For all you stock investors out there, you’re probably used to thinking in terms of asset allocation when it comes to putting together your portfolio. Maybe you got some pointers from a broker or financial manager or maybe you conceived some sort of allocation strategy on your own. Regardless, the point here is that, no matter what type of investment you choose to pursue, everybody knows it’s a bad idea to put all your eggs in one basket. What happens when you drop the basket?
Let’s take this idea of asset allocation to real estate. Jason Hartman has come up with a term we like to use that also reflects the idea of investment diversification. If you’ve been reading this blog for any length of time, the words are probably familiar – Area Agnostic™. The word “agnostic,” though normally associated with religion (or lack thereof) is important in understanding the thinking behind Jason’s term.
An agnostic – in the spiritual sense – believes it is impossible to know whether or not God exists. When applied to a real estate portfolio, we apply the same manner of thinking. An Area Agnostic™ believes it is impossible to know which area of the country will be best for investing going forward. Since no one knows how to predict much of anything with geographical certainty, the most profitable strategy is buy properties in a wide range of locations.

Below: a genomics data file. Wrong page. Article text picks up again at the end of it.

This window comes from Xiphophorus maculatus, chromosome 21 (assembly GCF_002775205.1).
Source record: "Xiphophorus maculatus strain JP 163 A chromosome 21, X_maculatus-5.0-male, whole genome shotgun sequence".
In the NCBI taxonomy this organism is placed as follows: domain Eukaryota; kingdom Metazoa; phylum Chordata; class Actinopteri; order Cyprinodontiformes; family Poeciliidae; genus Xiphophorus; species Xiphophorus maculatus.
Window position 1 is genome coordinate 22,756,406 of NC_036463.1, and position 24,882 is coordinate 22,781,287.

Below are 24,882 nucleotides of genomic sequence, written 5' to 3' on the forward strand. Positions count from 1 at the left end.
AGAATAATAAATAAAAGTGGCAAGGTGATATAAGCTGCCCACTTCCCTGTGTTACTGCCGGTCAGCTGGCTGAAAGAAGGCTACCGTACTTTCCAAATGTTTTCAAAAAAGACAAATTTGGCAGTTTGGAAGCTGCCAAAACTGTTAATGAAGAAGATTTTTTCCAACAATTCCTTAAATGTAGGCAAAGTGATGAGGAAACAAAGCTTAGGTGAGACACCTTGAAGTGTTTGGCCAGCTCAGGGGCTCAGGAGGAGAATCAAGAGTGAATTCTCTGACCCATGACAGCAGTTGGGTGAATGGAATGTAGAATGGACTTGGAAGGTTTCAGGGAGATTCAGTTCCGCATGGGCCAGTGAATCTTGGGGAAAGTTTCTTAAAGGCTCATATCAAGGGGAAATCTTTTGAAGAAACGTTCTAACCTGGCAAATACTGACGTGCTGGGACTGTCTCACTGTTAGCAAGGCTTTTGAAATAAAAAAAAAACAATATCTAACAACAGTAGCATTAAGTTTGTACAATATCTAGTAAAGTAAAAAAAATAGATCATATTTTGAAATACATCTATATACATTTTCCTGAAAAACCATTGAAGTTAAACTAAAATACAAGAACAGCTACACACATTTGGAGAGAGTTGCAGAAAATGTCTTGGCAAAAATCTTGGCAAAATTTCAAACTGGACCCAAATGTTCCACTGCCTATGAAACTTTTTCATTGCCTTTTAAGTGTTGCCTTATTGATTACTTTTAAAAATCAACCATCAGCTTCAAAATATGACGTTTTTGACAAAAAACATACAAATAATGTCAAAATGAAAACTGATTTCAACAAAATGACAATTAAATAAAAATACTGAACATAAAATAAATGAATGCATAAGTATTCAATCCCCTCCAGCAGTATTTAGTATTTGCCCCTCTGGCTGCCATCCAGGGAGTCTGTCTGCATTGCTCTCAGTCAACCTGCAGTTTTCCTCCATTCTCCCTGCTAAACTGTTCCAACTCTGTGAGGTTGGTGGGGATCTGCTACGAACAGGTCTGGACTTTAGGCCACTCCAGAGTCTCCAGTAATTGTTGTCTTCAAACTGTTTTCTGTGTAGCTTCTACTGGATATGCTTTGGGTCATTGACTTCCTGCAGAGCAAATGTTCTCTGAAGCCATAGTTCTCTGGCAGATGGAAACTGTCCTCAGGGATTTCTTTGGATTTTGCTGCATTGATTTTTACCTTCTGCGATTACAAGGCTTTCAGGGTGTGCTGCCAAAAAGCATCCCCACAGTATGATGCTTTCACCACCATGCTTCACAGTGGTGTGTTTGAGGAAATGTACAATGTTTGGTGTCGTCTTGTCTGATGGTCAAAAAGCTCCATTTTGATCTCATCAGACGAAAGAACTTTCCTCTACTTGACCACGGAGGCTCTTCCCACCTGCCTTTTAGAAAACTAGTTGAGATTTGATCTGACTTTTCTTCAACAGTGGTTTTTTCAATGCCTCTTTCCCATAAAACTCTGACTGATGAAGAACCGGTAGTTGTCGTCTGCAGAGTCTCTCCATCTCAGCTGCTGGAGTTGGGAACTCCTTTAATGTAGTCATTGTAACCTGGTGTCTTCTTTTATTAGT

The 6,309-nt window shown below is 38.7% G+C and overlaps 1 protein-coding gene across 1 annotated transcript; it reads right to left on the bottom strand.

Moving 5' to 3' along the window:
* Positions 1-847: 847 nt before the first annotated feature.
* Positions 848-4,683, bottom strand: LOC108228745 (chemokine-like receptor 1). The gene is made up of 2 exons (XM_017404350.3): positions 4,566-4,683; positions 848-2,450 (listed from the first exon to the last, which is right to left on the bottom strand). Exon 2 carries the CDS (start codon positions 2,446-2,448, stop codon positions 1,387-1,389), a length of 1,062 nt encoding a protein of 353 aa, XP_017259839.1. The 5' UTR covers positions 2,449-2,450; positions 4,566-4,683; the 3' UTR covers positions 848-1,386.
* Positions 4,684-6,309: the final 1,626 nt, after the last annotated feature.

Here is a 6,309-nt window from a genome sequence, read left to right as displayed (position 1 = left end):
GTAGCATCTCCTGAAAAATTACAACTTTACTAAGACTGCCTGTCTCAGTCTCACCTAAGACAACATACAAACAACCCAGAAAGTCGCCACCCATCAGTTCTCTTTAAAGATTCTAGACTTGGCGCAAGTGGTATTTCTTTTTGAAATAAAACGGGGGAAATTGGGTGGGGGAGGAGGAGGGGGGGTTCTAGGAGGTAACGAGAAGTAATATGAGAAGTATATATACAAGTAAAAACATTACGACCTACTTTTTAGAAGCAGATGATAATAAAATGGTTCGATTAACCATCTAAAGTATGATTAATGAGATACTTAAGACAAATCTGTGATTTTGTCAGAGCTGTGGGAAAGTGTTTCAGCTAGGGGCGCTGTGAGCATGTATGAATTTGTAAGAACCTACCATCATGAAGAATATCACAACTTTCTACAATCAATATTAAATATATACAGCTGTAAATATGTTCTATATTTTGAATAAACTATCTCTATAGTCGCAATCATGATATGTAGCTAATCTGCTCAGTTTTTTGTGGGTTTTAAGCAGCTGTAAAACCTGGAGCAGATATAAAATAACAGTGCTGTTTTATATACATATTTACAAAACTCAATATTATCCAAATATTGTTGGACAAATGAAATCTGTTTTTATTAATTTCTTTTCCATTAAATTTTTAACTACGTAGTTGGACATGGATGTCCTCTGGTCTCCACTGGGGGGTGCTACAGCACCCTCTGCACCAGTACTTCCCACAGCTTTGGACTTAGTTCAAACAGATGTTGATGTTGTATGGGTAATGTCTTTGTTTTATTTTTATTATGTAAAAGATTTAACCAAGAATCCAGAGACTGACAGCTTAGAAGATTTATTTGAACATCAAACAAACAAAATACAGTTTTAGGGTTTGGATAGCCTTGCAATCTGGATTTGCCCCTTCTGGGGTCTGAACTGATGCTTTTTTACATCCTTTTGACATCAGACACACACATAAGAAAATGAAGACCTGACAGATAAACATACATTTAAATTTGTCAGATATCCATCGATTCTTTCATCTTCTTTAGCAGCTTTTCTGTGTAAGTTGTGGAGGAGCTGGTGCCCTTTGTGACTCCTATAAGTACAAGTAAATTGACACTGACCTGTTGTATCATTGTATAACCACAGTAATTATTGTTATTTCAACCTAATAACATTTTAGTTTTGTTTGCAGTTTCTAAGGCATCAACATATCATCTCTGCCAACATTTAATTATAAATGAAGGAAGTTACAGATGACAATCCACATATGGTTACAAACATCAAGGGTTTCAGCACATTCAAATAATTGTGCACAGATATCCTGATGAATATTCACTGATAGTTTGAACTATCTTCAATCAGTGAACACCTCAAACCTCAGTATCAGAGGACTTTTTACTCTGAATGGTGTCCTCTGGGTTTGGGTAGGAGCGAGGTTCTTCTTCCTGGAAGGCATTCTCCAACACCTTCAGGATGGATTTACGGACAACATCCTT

Though we have run the numbers ourselves and know that income property investing is the best investment option in history, that doesn’t mean that every single property will be a home run from the moment you sign on the bottom line until you sell it. That just doesn’t happen in the real world. By allocating your assets geographically, you achieve the same sort of diversification that stock investors strive for by not loading up their portfolio with all Microsoft, or Apple, or Enron (if your luck was that bad a few years ago) stocks.
This idea of being an Area Agnostic is so important that Jason even recommends you don’t buy a rental property until you can afford more than one, because what if that one single local market goes kerplunk shortly after you make your purchase? At the minimum you need to buy two properties in two separate markets. Even better would be to start with four different properties.
Area Agnosticism. Learn it. Live it. Don’t invest in real estate without it. (Top image: Flickr | Wallula Junction)
The Jason Hartman Team